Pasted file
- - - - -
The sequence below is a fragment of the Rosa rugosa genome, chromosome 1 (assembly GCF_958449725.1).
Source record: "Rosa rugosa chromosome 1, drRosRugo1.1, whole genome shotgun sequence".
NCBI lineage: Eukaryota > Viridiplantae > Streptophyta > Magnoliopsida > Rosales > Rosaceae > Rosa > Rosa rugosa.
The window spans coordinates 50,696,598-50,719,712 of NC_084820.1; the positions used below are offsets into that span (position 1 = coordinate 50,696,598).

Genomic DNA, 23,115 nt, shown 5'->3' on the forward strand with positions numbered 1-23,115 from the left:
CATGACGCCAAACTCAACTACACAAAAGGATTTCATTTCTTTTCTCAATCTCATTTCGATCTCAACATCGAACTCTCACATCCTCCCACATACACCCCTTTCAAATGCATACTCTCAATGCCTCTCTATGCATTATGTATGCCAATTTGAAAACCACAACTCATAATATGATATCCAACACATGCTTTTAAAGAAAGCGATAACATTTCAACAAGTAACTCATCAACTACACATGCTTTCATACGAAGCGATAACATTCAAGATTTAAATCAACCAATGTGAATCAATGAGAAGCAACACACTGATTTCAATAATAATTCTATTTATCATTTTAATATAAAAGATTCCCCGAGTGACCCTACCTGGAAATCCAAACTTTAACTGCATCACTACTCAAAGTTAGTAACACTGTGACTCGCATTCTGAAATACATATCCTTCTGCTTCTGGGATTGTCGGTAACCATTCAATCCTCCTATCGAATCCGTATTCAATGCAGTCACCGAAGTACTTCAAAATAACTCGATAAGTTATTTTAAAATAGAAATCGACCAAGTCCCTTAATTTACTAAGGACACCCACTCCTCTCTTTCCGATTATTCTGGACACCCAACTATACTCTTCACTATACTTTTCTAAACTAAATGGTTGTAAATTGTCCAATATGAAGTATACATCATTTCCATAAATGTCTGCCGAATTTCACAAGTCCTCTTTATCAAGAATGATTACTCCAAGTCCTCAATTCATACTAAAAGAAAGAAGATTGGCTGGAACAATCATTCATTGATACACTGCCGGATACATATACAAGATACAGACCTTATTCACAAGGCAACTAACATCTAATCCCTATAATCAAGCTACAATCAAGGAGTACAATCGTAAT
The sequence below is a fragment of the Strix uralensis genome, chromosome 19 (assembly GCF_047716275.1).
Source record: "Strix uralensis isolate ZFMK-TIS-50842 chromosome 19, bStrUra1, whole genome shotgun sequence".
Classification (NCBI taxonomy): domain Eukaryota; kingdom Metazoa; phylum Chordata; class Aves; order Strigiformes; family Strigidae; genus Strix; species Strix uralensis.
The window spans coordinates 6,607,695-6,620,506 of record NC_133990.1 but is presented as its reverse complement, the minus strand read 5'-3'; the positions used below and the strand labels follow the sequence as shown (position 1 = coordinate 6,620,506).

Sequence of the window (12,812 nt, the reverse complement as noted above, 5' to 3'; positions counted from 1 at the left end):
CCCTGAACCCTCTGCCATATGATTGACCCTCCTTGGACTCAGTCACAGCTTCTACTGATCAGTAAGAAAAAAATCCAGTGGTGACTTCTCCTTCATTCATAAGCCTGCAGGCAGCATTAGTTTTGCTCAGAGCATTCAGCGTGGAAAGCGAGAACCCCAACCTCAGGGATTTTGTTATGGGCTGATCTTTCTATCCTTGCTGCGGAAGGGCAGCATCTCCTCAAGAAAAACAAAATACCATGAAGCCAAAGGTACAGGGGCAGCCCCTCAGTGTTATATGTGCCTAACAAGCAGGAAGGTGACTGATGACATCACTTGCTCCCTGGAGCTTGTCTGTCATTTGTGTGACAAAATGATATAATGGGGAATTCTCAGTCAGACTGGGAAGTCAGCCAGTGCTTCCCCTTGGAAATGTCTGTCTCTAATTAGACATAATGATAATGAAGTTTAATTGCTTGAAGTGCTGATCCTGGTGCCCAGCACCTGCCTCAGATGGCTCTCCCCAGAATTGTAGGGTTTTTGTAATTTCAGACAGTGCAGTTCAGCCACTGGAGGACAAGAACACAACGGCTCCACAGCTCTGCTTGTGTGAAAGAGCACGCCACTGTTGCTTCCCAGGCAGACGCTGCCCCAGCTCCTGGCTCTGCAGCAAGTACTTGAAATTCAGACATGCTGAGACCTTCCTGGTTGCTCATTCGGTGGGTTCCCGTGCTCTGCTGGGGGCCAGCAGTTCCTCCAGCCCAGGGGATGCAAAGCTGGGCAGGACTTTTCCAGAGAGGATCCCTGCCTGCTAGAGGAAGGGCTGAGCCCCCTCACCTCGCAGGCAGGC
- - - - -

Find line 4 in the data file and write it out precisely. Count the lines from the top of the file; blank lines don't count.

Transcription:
The window spans coordinates 50,696,598-50,719,712 of NC_084820.1; the positions used below are offsets into that span (position 1 = coordinate 50,696,598).